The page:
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June 11, 2010

Welcoming Your New Hamster

Here's how to make your hamster's transition to her new home as stress-free as possible.

Where should you look for a hamster companion?

Instead of creating more demand for hamsters by purchasing one from a pet store, we suggest you adopt one from a local animal shelter. Hamsters and other small animals are frequently brought to shelters so that they can be placed in other homes.

When you first bring your new hamster home, she's likely to feel stressed by the transition to an unfamiliar environment. She may be away from her littermates for the first time and will be inundated with strange sounds and smells.

Make the transition stress-free

You can ease your hamster's stress by following a few simple steps.

  • Set up your hamster's cage with appropriate accessories and food before you bring her home.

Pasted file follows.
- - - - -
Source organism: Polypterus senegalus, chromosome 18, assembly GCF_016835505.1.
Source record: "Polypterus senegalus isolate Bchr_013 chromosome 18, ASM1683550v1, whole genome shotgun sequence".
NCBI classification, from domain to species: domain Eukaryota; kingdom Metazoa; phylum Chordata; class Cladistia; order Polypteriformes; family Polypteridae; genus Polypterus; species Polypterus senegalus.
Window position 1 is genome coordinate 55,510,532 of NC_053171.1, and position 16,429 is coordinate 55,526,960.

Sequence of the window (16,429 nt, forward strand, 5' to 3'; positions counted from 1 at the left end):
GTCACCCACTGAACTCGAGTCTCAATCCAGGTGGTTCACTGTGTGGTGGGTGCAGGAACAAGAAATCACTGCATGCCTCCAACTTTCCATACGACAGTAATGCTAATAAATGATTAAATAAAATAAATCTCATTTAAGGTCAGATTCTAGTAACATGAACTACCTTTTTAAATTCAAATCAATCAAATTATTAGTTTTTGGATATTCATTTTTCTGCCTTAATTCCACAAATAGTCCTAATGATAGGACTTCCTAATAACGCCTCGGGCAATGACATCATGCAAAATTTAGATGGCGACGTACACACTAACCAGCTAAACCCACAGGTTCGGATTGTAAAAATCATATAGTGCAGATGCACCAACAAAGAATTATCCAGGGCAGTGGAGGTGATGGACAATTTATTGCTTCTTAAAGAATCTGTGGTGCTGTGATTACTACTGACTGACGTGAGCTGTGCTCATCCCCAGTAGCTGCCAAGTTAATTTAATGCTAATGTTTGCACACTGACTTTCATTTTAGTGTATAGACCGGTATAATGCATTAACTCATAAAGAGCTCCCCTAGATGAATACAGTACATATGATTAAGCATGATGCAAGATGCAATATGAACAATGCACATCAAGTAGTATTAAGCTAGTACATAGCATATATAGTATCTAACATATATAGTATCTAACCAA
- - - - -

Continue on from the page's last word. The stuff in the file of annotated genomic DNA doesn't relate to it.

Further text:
• Use the same type of food, bedding, and nesting materials she's used to (unless they're inappropriate for hamsters), and introduce new products slowly. Note that shavings of cedar and pine are not appropriate bedding materials, and can cause health problems. Use paper products for bedding.
  • Cover the cage with a light cloth for the first day or two to allow your hamster to explore her new home with greater privacy and fewer distractions.
  • Don't rush to handle your new hamster; provide fresh food and water every day, but give her a few days to acclimate to her new home before you start petting her or picking her up.
  • Discourage friends and visitors from handling your new hamster during this adjustment period.
  • If you've acquired a new hamster as a companion for another (dwarf hamsters only; Syrians prefer solitary living), you shouldn't introduce them right away; a two-week quarantine period is needed to ensure that your new hamster is healthy and won't transmit any diseases to your resident hamster. Introducing dwarf hamsters by placing their cages side by side for two weeks will help things go more smoothly when they finally come face to face.

Reviewed by Linda J. Siperstein DVM, staff veterinarian at the VCA Wakefield Animal Hospital in Wakefield, Mass.

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